Manning is similarly damning of some of the measures put in place, although he believes it will lead to a “renaissance” in the industry.
Talking particularly about Apple’s SKAdNetwork, a framework for privacy-preserving mobile install attribution, he says: “It’s an approach that balances marketing feedback decoupled from non-consented consumer engagement designed to honor the evolving consumer privacy landscape. Understanding this important market shift, we have developed a SKAdNetwork omni-channel attribution solution across all devices and platforms that provides the most holistic marketing and media mix optimization.”
He says the implication is that brands are not signing up to figure out how they implement SKAdNetwork conformance for all of their media campaigns. “Tools like ours and like others on this panel have to think about what it means to have SKAdNetwork signals as a proxy, as opposed to device IDs, with record level insight.
“But I also think it’s going to really create a Renaissance. Sometimes when you have a force change that’s as significant as this, you end up really rethinking things.”
There are mixed views on how far Apple’s moves to make users consent to sharing data with advertisers on every app they download will move the needle. Dorling believes, as with cookie consent, most will simply press ‘yes’ for ease, while Rowley notes the after-effects of this month’s Capitol riots.
Rowley says: “Look at how in the immediate aftermath of the Capitol riots the number of P2P and super-encrypted communications platforms rocketed up the app charts. Whilst it’s true that a lot of people will just click ‘yes, accept’, if there is a groundswell of people who become increasingly aware of how much they are tracked, or they feel they are tracked, we shouldn’t rest on our laurels and be complacent.”
For Moody, 2020 was a year of reflection and innovation. He says: “We were forced to spend a lot of time on introspection. Certainly for us as a company, we looked at how we could do things better. I don’t think there’s ever really been a more exciting time.”
Everywhere you look, he says, there are people pushing innovation, whether or not you agreed with their premise for doing so.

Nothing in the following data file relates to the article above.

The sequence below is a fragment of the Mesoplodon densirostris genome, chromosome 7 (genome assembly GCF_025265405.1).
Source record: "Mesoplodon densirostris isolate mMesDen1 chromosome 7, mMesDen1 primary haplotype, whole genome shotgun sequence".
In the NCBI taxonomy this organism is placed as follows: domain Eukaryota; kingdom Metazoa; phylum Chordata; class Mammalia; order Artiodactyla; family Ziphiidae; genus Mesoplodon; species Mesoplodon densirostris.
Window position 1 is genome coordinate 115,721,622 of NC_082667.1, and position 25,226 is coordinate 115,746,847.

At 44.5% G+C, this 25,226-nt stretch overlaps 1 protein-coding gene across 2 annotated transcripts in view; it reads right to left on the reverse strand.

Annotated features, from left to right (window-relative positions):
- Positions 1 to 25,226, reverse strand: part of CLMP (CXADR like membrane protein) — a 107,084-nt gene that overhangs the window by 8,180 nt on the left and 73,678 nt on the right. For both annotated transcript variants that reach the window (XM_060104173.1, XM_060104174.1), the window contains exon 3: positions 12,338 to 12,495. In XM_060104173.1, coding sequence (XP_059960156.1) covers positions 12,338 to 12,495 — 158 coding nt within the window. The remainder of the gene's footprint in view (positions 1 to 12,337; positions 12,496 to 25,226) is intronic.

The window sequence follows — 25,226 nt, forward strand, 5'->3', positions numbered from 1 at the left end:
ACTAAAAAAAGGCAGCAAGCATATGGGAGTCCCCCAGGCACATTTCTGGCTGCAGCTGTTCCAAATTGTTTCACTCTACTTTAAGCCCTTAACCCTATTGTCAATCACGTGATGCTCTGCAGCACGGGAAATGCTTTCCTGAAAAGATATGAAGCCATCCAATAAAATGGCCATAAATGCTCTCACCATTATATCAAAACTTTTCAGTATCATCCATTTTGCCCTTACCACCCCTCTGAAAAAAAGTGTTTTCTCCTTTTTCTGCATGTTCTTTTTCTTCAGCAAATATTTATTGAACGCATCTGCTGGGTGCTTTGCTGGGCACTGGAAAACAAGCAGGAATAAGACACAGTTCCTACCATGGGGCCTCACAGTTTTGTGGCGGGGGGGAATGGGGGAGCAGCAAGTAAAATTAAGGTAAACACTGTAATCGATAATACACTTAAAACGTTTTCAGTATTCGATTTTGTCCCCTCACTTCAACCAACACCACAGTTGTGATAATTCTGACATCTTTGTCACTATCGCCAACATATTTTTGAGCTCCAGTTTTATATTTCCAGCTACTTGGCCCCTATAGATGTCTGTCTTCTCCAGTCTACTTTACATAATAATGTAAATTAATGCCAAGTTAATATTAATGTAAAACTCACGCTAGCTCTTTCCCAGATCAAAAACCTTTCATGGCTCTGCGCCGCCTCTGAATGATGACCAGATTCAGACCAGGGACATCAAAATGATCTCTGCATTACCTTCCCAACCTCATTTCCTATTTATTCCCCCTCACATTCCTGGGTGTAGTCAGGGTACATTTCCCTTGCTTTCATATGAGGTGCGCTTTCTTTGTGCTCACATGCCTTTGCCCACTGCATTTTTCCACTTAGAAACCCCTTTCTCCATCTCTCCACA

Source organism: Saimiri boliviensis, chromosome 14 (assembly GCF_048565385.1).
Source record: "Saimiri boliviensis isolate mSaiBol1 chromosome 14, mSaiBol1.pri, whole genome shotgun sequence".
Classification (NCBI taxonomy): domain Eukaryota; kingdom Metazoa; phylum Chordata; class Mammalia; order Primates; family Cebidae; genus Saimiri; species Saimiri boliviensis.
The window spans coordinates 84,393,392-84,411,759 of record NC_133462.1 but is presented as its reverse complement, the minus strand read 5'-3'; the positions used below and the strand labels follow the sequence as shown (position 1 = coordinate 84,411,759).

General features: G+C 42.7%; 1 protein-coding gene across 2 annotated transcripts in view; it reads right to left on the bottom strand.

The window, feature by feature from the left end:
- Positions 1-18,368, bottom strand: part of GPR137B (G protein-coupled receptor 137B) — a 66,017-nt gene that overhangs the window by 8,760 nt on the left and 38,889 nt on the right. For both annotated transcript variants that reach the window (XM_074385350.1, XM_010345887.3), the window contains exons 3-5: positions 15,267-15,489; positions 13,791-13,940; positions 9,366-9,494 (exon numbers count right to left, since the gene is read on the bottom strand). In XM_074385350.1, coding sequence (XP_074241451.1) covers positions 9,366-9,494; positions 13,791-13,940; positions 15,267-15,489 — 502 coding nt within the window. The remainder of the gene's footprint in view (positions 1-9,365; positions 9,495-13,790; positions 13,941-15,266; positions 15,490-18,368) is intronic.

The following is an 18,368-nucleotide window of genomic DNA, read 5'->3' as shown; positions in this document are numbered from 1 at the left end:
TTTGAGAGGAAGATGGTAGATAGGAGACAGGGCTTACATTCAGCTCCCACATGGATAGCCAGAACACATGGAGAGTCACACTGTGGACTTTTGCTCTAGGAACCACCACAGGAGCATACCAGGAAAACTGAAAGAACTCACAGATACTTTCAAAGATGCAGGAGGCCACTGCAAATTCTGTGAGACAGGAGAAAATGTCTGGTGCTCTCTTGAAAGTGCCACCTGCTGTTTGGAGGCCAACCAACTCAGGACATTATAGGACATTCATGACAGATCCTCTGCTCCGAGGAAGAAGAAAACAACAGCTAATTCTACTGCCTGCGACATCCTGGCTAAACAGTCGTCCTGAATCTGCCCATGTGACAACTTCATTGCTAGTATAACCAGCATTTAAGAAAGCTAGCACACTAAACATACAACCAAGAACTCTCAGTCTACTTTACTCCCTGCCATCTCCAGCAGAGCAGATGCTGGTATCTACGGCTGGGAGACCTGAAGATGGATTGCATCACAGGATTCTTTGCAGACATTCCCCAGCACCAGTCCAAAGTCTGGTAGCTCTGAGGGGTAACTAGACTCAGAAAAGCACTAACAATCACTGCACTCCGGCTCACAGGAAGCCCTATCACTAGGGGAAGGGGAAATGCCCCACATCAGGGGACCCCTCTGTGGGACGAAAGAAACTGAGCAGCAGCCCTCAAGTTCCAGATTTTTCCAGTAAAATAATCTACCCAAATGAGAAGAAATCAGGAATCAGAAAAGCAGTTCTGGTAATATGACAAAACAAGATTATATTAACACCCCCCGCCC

The rapid changes are forcing a rethink around measurement. Says Manning: “There’s a real curiosity and interest in understanding omni channel and multi touch, this resurgence of wanting to understand the truth again and then there’s almost a blockheaded perspective of ‘Just give me the last click so I can give someone credit and I can put money someplace’.”
He adds: “I know that when you’re a hammer, everything’s a nail, but this is an exciting time because everything is changing in terms of measurement.”
There are lessons to be learnt from traditional channels, perhaps. Dorling says: “I’m from a data background but I’m a big believer in the power of context and content, that broad reach of advertising being able to change opinions because you are in the right place, rather than trying to necessarily target Billy with a red hat who lives in Slough.
“TV’s always managed to make a great business out of that valuable wastage that they deliver. And I think digital almost needs to get back to some of that. The mobile is a device that everyone uses and spends a lot of time on, and for a lot of advertisers that’s almost enough. You can do a lot without having the most granular data so for some areas of our business, particularly brand, releasing the shackles of data will be really interesting to see.”
Dixon agrees. “I like this idea of softer, but still important, metrics and moving away from CTR and so on. We could become focused more on the accuracy of reaching an audience, the reduction in fraud, the increase in viewability, and digital should be held to those similar standards that you’d expect from TV campaign or an out of home campaign.
“It could be just the dwell time on my website goes up as a result of the entire cross channel campaign. Did I see more foot traffic into all of my stores, did I steal share a voice digitally or in the real world? Those kind of metrics have always been a challenge but now it is so much more feasible.”
And, as Moody says: “I think it’s possible, in fact we’ve demonstrated, that you don’t need to have identity in place to prove that the advertising you’ve run has been effective.”